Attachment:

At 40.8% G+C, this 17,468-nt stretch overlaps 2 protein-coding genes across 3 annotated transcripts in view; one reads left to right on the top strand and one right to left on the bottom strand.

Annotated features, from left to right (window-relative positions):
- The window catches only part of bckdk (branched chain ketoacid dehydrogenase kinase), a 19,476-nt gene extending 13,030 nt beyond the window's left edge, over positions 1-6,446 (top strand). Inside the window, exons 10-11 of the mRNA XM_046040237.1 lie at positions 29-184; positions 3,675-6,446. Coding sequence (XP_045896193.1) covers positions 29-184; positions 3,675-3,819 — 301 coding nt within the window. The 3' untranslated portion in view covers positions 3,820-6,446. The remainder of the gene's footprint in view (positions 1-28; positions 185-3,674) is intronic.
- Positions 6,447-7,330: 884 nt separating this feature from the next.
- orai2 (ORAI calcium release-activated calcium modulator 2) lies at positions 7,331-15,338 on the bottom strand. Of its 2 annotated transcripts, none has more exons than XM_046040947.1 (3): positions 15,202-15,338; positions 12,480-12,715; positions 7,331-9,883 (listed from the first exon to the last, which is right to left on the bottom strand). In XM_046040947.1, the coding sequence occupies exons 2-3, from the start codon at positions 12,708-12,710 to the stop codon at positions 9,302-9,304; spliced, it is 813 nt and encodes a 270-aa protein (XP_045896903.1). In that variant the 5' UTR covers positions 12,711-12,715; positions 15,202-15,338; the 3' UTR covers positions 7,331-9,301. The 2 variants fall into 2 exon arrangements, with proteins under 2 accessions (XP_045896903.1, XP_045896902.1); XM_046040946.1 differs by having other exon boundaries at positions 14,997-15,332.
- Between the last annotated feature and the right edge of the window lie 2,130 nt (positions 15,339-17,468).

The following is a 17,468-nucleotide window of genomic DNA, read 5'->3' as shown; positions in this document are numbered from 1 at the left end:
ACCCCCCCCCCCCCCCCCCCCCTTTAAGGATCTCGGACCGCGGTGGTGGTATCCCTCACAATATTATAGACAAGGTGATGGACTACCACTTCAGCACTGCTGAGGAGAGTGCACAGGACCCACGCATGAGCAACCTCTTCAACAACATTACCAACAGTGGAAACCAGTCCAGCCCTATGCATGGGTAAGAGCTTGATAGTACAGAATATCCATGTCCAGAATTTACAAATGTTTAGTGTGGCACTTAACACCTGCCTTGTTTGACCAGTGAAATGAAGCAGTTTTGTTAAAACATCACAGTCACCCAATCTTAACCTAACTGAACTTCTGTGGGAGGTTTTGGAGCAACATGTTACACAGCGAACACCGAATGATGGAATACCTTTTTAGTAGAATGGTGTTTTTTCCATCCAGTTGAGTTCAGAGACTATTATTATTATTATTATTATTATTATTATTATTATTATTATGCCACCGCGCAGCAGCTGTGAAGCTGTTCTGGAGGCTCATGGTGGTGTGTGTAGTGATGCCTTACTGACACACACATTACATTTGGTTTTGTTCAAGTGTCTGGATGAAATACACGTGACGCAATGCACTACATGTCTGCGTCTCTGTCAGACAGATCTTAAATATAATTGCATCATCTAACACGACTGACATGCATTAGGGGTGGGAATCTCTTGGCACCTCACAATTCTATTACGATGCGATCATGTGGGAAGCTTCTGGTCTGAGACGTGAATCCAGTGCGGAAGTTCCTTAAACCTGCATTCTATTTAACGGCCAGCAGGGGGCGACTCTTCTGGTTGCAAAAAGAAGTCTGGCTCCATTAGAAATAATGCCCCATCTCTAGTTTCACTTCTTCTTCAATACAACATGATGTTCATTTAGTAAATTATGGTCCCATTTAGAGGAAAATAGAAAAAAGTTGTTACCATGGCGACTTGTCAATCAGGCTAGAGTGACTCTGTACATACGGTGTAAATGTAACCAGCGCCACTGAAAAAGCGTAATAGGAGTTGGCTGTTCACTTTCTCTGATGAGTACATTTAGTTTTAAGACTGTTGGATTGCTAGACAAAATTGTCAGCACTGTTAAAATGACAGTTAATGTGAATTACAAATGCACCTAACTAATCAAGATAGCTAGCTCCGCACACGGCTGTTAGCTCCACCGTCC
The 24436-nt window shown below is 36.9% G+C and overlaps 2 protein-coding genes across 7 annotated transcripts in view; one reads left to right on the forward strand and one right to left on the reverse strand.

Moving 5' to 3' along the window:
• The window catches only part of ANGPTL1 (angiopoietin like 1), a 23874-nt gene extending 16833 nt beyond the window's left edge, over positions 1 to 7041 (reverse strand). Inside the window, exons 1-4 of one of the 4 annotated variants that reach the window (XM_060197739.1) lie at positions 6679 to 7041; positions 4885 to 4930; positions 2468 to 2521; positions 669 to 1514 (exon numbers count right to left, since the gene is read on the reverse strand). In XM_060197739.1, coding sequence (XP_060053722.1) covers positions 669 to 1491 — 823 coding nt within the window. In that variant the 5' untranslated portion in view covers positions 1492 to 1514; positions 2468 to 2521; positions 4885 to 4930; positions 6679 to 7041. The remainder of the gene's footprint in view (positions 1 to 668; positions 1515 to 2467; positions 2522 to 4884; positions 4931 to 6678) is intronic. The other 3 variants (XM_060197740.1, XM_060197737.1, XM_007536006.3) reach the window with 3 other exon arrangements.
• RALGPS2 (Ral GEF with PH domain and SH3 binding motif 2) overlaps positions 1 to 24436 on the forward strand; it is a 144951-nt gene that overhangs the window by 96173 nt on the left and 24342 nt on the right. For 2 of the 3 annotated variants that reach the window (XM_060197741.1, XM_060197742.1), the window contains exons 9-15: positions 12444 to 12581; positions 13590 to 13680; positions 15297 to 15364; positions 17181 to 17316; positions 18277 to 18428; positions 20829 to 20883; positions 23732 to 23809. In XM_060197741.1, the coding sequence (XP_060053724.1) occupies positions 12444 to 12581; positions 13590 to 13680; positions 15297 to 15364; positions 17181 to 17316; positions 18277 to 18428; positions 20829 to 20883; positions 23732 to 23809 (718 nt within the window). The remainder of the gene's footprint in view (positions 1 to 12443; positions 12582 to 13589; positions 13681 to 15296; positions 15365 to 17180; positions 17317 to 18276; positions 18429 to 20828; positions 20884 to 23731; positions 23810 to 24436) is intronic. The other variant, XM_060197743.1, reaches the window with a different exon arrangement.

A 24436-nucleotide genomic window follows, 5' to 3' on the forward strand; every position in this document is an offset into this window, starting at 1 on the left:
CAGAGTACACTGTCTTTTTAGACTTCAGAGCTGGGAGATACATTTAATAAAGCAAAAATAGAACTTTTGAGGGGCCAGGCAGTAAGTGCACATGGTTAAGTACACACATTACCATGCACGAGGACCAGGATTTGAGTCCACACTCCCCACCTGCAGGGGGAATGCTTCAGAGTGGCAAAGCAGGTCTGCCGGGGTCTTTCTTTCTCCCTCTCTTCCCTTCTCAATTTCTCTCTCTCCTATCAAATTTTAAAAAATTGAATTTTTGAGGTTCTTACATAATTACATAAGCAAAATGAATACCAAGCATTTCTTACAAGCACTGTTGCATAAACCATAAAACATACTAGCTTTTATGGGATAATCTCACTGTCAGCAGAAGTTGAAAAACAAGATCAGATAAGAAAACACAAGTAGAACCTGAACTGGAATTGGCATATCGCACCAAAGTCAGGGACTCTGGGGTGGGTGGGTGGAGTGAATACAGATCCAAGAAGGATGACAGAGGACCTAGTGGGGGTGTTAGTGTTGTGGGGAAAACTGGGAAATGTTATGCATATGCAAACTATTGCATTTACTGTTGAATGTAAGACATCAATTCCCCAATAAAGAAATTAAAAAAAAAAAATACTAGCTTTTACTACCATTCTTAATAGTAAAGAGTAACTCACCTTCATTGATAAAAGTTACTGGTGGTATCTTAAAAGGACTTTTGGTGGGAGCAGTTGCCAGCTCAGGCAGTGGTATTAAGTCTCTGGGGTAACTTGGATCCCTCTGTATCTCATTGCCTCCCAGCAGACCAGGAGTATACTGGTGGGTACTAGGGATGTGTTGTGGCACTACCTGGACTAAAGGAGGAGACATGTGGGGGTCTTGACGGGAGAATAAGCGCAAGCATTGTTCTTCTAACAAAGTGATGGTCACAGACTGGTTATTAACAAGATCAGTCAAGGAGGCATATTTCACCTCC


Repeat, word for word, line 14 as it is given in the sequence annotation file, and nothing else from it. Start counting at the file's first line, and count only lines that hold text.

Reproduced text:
CAGAGTACACTGTCTTTTTAGACTTCAGAGCTGGGAGATACATTTAATAAAGCAAAAATAGAACTTTTGAGGGGCCAGGCAGTAAGTGCACATGGTTAAGTACACACATTACCATGCACGAGGACCAGGATTTGAGTCCACACTCCCCACCTGCAGGGGGAATGCTTCAGAGTGGCAAAGCAGGTCTGCCGGGGTCTTTCTTTCTCCCTCTCTTCCCTTCTCAATTTCTCTCTCTCCTATCAAATTTTAAAAAATTGAATTTTTGAGGTTCTTACATAATTACATAAGCAAAATGAATACCAAGCATTTCTTACAAGCACTGTTGCATAAACCATAAAACATACTAGCTTTTATGGGATAATCTCACTGTCAGCAGAAGTTGAAAAACAAGATCAGATAAGAAAACACAAGTAGAACCTGAACTGGAATTGGCATATCGCACCAAAGTCAGGGACTCTGGGGTGGGTGGGTGGAGTGAATACAGATCCAAGAAGGATGACAGAGGACCTAGTGGGGGTGTTAGTGTTGTGGGGAAAACTGGGAAATGTTATGCATATGCAAACTATTGCATTTACTGTTGAATGTAAGACATCAATTCCCCAATAAAGAAATTAAAAAAAAAAAATACTAGCTTTTACTACCATTCTTAATAGTAAAGAGTAACTCACCTTCATTGATAAAAGTTACTGGTGGTATCTTAAAAGGACTTTTGGTGGGAGCAGTTGCCAGCTCAGGCAGTGGTATTAAGTCTCTGGGGTAACTTGGATCCCTCTGTATCTCATTGCCTCCCAGCAGACCAGGAGTATACTGGTGGGTACTAGGGATGTGTTGTGGCACTACCTGGACTAAAGGAGGAGACATGTGGGGGTCTTGACGGGAGAATAAGCGCAAGCATTGTTCTTCTAACAAAGTGATGGTCACAGACTGGTTATTAACAAGATCAGTCAAGGAGGCATATTTCACCTCC